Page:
This one stood out to me because with just 18 words (excluding the fine print), you know the most important points to reach a decision about signing up.
So what I want you to focus on with this newsletter signup is the word choice—and how you don’t have to say much to be convincing. First, you know that this newsletter is all about style and that you’ll be getting updates 3x a week.
Second, take note of the keywords: “inside scoop” and “luxury world”.
To put it into perspective, you wouldn’t be quite as interested if the copy said “Get your updates on the world of style”, right? That’s very generic, very common.
“Inside scoop”, on the other hand, makes this newsletter more appealing. In fact those two words say it all – the newsletter contains valuable information that not everyone has. But you can be in on it by signing up!
And “luxury world” indicates what type of content the newsletter will cover. You’re probably not going to read about H&M here, but it is the right place for news on Hermes.
Takeaway: Be forthright about newsletter frequency. Whether it’s daily roundups, weekly, or even monthly mails, let the subscriber know what to expect.
Condé Nast Traveler
There are three awesome elements to this newsletter sign-up page.
- There’s the eye-catching double headline. The two lines elicit emotion, stir up wanderlust, and even arouse a slight twinge of FOMO.
- They give you options – you choose what kind of content you want to receive. Aside from making sure that subscribers get exactly the type of information they want (and nothing else), this approach allows them to segment their subscribers around interests.
- The call to action button isn’t boring. Rather than the standard “subscribe now” or “sign up”, users opt in to be inspired. Doesn’t “Inspire Me” have a far better ring to it? It tells you a lot about what you’re going to get, about the brand itself, and really speaks to the motivation behind signing up for the newsletter to begin with.
Takeaway: Your call to action button plays an equally important role in improving your subscriber conversion rate. Dare to be different but make sure your button copy is relevant and accurate.
Here’s another example where subscribers are given options and the freedom to choose what kind of content they wish to receive.
Sometimes, there’s nothing better than keeping things simple. That’s precisely what you see with this pop-up newsletter signup prompt. It’s back to basics, asking you to sign up to receive a 15% discount on your first order.
But that’s not the only reason I’ve featured this example. Take a look at this:
There’s a second newsletter sign-up opportunity on their website – the static sign-up widget in the website footer. As you can see, they’ve expanded the copy just a little bit with additional benefits (free delivery, free returns) to make it more appealing.
On the other hand, the pop-up prompt located within the online store section focuses on the most important benefit to convince shoppers to sign up. No distractions, no lengthy text – and that’s exactly how shoppers like it.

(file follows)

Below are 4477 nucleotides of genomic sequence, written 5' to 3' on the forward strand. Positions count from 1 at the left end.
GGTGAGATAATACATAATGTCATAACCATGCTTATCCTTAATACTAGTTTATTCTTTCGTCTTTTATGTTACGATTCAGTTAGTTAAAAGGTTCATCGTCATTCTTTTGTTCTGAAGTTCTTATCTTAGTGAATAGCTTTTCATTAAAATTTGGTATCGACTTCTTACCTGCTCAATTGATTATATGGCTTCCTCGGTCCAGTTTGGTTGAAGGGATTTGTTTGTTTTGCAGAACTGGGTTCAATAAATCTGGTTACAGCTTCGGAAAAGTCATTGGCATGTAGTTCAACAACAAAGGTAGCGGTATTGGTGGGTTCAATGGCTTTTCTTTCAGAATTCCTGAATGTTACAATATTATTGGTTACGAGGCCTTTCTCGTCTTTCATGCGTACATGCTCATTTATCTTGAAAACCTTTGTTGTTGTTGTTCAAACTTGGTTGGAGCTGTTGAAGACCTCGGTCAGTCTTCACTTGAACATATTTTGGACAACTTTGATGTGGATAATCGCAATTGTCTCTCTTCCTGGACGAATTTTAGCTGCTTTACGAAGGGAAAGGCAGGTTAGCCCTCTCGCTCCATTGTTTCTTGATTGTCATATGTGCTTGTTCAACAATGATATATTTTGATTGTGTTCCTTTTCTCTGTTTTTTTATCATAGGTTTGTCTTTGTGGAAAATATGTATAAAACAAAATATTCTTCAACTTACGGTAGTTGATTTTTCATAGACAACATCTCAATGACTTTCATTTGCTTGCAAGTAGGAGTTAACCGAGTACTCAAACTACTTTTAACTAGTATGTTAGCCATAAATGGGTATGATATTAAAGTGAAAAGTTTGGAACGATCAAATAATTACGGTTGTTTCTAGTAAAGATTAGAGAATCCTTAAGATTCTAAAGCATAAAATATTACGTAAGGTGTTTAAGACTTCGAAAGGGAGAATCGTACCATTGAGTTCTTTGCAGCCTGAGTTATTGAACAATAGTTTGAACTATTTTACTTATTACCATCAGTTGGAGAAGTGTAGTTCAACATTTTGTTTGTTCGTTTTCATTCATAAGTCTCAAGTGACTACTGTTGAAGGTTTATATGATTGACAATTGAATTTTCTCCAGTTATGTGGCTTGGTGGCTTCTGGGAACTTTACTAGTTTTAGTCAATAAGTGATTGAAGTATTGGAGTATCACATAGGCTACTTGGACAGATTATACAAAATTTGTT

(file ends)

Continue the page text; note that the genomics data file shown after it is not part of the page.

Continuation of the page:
Takeaway: Always consider user intent when crafting your newsletter sign-up call to action copy. You might want to emphasise different things depending on the prompt’s location. For example: Discounts or special offers for e-commerce pages (e.g. product pages, online store) vs staying up-to-date with the latest news (or similar blog posts) for calls-to-action on a blog or site footers.
Even though this ‘join our mailing’ template is pretty standard, there are two things I like about it.
- Rather than sentences, they’ve chosen to break the benefits up into easy-to-read blocks (the key points) above the opt-in form.
- They’ve made signing up attractive because they promise offers and promotions exclusive to newsletter subscribers. Aren’t you curious what kind of awesome deals subscribers are getting, that regular shoppers aren’t?
Takeaway: Make sure prospects know that there are subscriber-only benefits. That’s an added incentive to sign up, since they won’t want to miss out.
What a fun headline! It’s witty and totally on-brand, considering they’re an online recipe website. It helps their newsletter stand out. And that’s precisely the power of words!
Wordplay, puns, maybe even double-entendres (done right, of course) can elevate something simple that might otherwise be boring into something exceptional.
Also, aren’t you interested to find out what the “fun” they’re referring to is all about? Could it be something other than recipes? I’m curious enough to sign up and find out.
Takeaway: Fun and humour – if you get it right, that is – can really help you shine in your industry, especially since we don’t often expect to see it on newsletter sign-up forms. They tend to be quite formal.
While not actually an email newsletter, LEGO have done such a stellar job with the magazine sign-up copy that they had to be included in this list of noteworthy examples.
This sign-up notice has all the information anyone could ask for.
- It has an interesting name (LEGO® Life Magazine).
- There’s a clear indication of this magazine’s target audience (kids 5 – 9 years old).
- It tells you what you can expect, i.e. why it’ll be super fun for kids.
- You’re informed how you’ll be receiving the magazine (by mail, straight to your home).
- You are also told how often you’ll be receiving the magazine.
- Most importantly, you can get all this for FREE.
Did they leave any questions unanswered? Not at all – everything you need to know to choose to sign up is answered right there.
It’s also worth noting that this magazine was clearly created for kids – they’re the ones who will be enjoying its contents – but the offer (and the language used) has to appeal to the parents. After all, it’s mum and dad who are signing up for it.
Takeaway: Get ahead of possible objections subscribers might have by answering all their most pertinent questions before they can even ask them. Then all that’s left for them to do is to sign up!
Enjoyed this post? Found it useful? Good news! There’s more like it!